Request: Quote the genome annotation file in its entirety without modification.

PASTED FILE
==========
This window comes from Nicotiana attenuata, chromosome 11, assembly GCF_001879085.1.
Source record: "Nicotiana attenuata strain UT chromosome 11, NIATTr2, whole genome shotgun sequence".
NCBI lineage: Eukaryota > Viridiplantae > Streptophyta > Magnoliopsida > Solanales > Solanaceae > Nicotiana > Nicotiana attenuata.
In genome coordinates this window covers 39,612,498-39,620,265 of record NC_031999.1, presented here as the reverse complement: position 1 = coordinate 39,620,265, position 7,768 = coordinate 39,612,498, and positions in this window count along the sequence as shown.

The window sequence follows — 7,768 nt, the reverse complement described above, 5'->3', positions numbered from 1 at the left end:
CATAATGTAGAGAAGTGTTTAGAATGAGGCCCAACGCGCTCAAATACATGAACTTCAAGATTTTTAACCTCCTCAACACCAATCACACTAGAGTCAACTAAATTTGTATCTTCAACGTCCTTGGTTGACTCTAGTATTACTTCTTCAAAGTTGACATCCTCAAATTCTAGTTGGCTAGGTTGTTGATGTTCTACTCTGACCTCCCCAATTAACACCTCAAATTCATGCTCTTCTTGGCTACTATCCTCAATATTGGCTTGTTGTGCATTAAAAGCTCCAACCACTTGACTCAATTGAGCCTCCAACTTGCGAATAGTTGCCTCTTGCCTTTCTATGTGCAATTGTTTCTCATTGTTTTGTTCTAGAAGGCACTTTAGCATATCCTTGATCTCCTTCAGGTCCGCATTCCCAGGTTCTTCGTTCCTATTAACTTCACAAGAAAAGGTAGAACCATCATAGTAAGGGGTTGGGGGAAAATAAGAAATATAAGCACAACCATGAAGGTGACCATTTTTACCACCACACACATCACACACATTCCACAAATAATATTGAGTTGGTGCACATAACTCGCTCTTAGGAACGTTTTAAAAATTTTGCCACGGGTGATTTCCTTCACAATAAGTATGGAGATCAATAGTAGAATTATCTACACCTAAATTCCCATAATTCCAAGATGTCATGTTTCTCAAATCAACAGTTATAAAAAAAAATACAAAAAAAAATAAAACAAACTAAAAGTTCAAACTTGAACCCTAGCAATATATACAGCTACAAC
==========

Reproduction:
This window comes from Nicotiana attenuata, chromosome 11, assembly GCF_001879085.1.
Source record: "Nicotiana attenuata strain UT chromosome 11, NIATTr2, whole genome shotgun sequence".
NCBI lineage: Eukaryota > Viridiplantae > Streptophyta > Magnoliopsida > Solanales > Solanaceae > Nicotiana > Nicotiana attenuata.
In genome coordinates this window covers 39,612,498-39,620,265 of record NC_031999.1, presented here as the reverse complement: position 1 = coordinate 39,620,265, position 7,768 = coordinate 39,612,498, and positions in this window count along the sequence as shown.

The window sequence follows — 7,768 nt, the reverse complement described above, 5'->3', positions numbered from 1 at the left end:
CATAATGTAGAGAAGTGTTTAGAATGAGGCCCAACGCGCTCAAATACATGAACTTCAAGATTTTTAACCTCCTCAACACCAATCACACTAGAGTCAACTAAATTTGTATCTTCAACGTCCTTGGTTGACTCTAGTATTACTTCTTCAAAGTTGACATCCTCAAATTCTAGTTGGCTAGGTTGTTGATGTTCTACTCTGACCTCCCCAATTAACACCTCAAATTCATGCTCTTCTTGGCTACTATCCTCAATATTGGCTTGTTGTGCATTAAAAGCTCCAACCACTTGACTCAATTGAGCCTCCAACTTGCGAATAGTTGCCTCTTGCCTTTCTATGTGCAATTGTTTCTCATTGTTTTGTTCTAGAAGGCACTTTAGCATATCCTTGATCTCCTTCAGGTCCGCATTCCCAGGTTCTTCGTTCCTATTAACTTCACAAGAAAAGGTAGAACCATCATAGTAAGGGGTTGGGGGAAAATAAGAAATATAAGCACAACCATGAAGGTGACCATTTTTACCACCACACACATCACACACATTCCACAAATAATATTGAGTTGGTGCACATAACTCGCTCTTAGGAACGTTTTAAAAATTTTGCCACGGGTGATTTCCTTCACAATAAGTATGGAGATCAATAGTAGAATTATCTACACCTAAATTCCCATAATTCCAAGATGTCATGTTTCTCAAATCAACAGTTATAAAAAAAAATACAAAAAAAAATAAAACAAACTAAAAGTTCAAACTTGAACCCTAGCAATATATACAGCTACAAC